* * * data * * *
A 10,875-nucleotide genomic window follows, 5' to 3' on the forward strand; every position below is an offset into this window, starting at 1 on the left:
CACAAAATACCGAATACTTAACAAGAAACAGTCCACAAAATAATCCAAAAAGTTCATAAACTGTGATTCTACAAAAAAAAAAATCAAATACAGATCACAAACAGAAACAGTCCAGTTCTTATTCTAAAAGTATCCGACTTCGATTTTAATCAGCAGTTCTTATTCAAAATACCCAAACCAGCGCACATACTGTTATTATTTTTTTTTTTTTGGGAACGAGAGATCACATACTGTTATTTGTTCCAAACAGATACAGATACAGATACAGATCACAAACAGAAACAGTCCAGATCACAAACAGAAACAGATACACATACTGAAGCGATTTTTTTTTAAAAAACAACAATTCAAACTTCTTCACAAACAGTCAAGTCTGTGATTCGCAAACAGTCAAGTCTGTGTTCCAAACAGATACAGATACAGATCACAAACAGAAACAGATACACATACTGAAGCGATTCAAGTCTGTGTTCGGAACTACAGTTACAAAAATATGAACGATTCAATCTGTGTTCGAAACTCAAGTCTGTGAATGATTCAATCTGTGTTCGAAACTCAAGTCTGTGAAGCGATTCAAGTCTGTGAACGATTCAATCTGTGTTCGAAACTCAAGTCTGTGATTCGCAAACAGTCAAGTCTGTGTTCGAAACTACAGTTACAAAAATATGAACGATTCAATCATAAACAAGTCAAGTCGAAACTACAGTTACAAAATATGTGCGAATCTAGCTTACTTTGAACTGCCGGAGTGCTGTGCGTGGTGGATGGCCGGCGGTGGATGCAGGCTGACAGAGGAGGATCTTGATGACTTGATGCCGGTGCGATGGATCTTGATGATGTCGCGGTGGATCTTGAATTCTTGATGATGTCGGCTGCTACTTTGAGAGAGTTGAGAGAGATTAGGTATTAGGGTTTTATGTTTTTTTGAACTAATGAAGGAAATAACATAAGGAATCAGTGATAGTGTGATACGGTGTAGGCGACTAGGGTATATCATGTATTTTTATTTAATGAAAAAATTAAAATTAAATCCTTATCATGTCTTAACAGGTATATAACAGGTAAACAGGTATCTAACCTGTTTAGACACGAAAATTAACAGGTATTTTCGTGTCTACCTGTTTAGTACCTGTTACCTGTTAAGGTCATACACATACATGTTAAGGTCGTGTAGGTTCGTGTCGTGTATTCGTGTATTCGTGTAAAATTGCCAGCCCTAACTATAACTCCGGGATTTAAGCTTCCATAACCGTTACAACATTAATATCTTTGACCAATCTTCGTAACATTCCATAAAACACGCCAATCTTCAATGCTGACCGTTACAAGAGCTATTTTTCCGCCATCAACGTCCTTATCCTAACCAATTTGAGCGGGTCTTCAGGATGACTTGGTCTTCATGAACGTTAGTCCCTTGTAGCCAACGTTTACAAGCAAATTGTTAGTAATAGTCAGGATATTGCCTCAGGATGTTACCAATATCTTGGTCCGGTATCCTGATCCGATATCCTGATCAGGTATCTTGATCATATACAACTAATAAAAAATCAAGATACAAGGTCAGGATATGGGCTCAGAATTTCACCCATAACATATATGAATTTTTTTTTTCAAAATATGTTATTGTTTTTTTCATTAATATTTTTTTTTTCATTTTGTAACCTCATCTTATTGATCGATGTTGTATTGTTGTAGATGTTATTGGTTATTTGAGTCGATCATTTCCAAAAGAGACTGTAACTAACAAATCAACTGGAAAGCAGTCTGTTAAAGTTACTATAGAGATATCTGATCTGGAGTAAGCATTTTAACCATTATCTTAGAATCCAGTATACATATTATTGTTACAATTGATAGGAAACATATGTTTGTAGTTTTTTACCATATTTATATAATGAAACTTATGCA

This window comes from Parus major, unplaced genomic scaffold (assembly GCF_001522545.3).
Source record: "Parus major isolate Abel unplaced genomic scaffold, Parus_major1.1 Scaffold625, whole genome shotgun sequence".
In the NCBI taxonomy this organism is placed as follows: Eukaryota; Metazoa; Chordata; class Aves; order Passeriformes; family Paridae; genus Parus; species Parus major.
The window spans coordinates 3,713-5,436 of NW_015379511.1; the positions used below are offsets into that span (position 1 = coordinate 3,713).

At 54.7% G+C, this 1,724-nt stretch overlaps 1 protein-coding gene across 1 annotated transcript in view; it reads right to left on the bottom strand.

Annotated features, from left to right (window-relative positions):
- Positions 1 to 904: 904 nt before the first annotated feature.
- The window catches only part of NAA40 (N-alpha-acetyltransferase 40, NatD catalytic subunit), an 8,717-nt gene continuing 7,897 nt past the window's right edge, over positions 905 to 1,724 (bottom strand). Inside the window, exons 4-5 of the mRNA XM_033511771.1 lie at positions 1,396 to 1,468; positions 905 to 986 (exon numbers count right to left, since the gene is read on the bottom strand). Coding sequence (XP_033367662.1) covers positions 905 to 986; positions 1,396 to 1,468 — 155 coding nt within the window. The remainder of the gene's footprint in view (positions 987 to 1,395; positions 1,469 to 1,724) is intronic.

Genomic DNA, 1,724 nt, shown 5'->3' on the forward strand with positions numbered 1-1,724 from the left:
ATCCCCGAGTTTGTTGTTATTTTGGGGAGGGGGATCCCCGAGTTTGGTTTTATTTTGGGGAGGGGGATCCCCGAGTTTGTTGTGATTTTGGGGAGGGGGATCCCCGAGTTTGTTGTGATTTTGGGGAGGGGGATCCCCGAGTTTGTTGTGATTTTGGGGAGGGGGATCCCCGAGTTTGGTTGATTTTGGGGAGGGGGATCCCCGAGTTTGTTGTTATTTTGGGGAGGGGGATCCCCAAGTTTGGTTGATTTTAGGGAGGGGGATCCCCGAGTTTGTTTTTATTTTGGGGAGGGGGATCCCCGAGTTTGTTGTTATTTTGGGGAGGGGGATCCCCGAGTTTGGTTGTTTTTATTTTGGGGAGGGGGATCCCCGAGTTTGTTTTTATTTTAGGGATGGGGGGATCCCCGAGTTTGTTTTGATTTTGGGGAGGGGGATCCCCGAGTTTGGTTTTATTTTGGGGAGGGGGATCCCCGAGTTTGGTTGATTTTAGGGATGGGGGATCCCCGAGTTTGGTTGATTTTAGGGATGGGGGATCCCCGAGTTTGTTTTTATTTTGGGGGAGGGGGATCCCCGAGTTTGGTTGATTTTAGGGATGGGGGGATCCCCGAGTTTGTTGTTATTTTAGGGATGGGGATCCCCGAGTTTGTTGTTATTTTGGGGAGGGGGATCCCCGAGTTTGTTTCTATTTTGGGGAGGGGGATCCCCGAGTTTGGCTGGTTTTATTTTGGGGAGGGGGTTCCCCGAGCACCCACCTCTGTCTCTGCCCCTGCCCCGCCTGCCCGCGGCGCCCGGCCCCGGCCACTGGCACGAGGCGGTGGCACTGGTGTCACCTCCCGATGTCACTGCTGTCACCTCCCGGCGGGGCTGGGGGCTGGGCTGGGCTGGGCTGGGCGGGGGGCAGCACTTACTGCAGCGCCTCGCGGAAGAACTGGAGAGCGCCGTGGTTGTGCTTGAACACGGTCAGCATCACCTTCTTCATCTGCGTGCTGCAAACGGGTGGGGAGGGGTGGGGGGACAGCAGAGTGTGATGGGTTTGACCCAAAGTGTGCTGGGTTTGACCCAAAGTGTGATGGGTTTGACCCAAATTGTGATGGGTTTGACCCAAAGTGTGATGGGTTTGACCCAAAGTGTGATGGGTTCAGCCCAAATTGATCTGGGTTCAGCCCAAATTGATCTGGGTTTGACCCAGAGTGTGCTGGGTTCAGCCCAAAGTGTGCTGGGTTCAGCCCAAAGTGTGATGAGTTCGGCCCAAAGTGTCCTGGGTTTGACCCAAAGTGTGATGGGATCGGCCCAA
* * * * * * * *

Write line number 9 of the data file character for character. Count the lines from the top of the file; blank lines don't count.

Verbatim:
- Positions 1 to 904: 904 nt before the first annotated feature.